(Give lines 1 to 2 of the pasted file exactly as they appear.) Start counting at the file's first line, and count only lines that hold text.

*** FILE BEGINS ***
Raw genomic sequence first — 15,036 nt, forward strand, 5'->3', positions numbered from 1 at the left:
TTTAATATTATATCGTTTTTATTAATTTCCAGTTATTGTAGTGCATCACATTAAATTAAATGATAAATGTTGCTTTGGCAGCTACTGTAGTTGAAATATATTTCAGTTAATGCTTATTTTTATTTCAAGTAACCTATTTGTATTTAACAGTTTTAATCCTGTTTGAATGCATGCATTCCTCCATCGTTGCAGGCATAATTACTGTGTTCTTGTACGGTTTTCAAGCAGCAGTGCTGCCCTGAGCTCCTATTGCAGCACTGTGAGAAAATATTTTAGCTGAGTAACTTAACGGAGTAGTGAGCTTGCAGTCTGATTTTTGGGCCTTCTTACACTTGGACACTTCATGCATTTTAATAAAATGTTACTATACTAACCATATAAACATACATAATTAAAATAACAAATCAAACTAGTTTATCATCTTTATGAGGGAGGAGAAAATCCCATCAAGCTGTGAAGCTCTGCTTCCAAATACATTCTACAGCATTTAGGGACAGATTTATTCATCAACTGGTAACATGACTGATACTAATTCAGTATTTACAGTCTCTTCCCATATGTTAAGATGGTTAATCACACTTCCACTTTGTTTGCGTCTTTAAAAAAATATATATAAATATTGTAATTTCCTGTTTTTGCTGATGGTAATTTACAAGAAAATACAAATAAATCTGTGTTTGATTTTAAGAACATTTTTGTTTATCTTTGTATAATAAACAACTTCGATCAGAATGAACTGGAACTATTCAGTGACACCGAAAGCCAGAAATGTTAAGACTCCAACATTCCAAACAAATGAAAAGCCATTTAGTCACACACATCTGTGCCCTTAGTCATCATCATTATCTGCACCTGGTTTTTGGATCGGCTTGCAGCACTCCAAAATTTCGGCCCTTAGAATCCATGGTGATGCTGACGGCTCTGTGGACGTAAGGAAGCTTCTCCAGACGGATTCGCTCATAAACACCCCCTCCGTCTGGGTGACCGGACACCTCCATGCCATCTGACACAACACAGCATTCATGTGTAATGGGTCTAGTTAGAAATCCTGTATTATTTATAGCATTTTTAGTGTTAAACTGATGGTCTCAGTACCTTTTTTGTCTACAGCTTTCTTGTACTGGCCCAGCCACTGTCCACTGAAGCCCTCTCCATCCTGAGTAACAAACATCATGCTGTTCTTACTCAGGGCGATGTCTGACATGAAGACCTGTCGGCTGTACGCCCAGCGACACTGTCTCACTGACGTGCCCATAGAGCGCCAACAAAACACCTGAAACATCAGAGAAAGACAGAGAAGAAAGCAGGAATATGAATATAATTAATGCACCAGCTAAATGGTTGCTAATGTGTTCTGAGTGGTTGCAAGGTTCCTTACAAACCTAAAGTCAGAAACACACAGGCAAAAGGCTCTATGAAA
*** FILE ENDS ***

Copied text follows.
Raw genomic sequence first — 15,036 nt, forward strand, 5'->3', positions numbered from 1 at the left:
TTTAATATTATATCGTTTTTATTAATTTCCAGTTATTGTAGTGCATCACATTAAATTAAATGATAAATGTTGCTTTGGCAGCTACTGTAGTTGAAATATATTTCAGTTAATGCTTATTTTTATTTCAAGTAACCTATTTGTATTTAACAGTTTTAATCCTGTTTGAATGCATGCATTCCTCCATCGTTGCAGGCATAATTACTGTGTTCTTGTACGGTTTTCAAGCAGCAGTGCTGCCCTGAGCTCCTATTGCAGCACTGTGAGAAAATATTTTAGCTGAGTAACTTAACGGAGTAGTGAGCTTGCAGTCTGATTTTTGGGCCTTCTTACACTTGGACACTTCATGCATTTTAATAAAATGTTACTATACTAACCATATAAACATACATAATTAAAATAACAAATCAAACTAGTTTATCATCTTTATGAGGGAGGAGAAAATCCCATCAAGCTGTGAAGCTCTGCTTCCAAATACATTCTACAGCATTTAGGGACAGATTTATTCATCAACTGGTAACATGACTGATACTAATTCAGTATTTACAGTCTCTTCCCATATGTTAAGATGGTTAATCACACTTCCACTTTGTTTGCGTCTTTAAAAAAATATATATAAATATTGTAATTTCCTGTTTTTGCTGATGGTAATTTACAAGAAAATACAAATAAATCTGTGTTTGATTTTAAGAACATTTTTGTTTATCTTTGTATAATAAACAACTTCGATCAGAATGAACTGGAACTATTCAGTGACACCGAAAGCCAGAAATGTTAAGACTCCAACATTCCAAACAAATGAAAAGCCATTTAGTCACACACATCTGTGCCCTTAGTCATCATCATTATCTGCACCTGGTTTTTGGATCGGCTTGCAGCACTCCAAAATTTCGGCCCTTAGAATCCATGGTGATGCTGACGGCTCTGTGGACGTAAGGAAGCTTCTCCAGACGGATTCGCTCATAAACACCCCCTCCGTCTGGGTGACCGGACACCTCCATGCCATCTGACACAACACAGCATTCATGTGTAATGGGTCTAGTTAGAAATCCTGTATTATTTATAGCATTTTTAGTGTTAAACTGATGGTCTCAGTACCTTTTTTGTCTACAGCTTTCTTGTACTGGCCCAGCCACTGTCCACTGAAGCCCTCTCCATCCTGAGTAACAAACATCATGCTGTTCTTACTCAGGGCGATGTCTGACATGAAGACCTGTCGGCTGTACGCCCAGCGACACTGTCTCACTGACGTGCCCATAGAGCGCCAACAAAACACCTGAAACATCAGAGAAAGACAGAGAAGAAAGCAGGAATATGAATATAATTAATGCACCAGCTAAATGGTTGCTAATGTGTTCTGAGTGGTTGCAAGGTTCCTTACAAACCTAAAGTCAGAAACACACAGGCAAAAGGCTCTATGAAA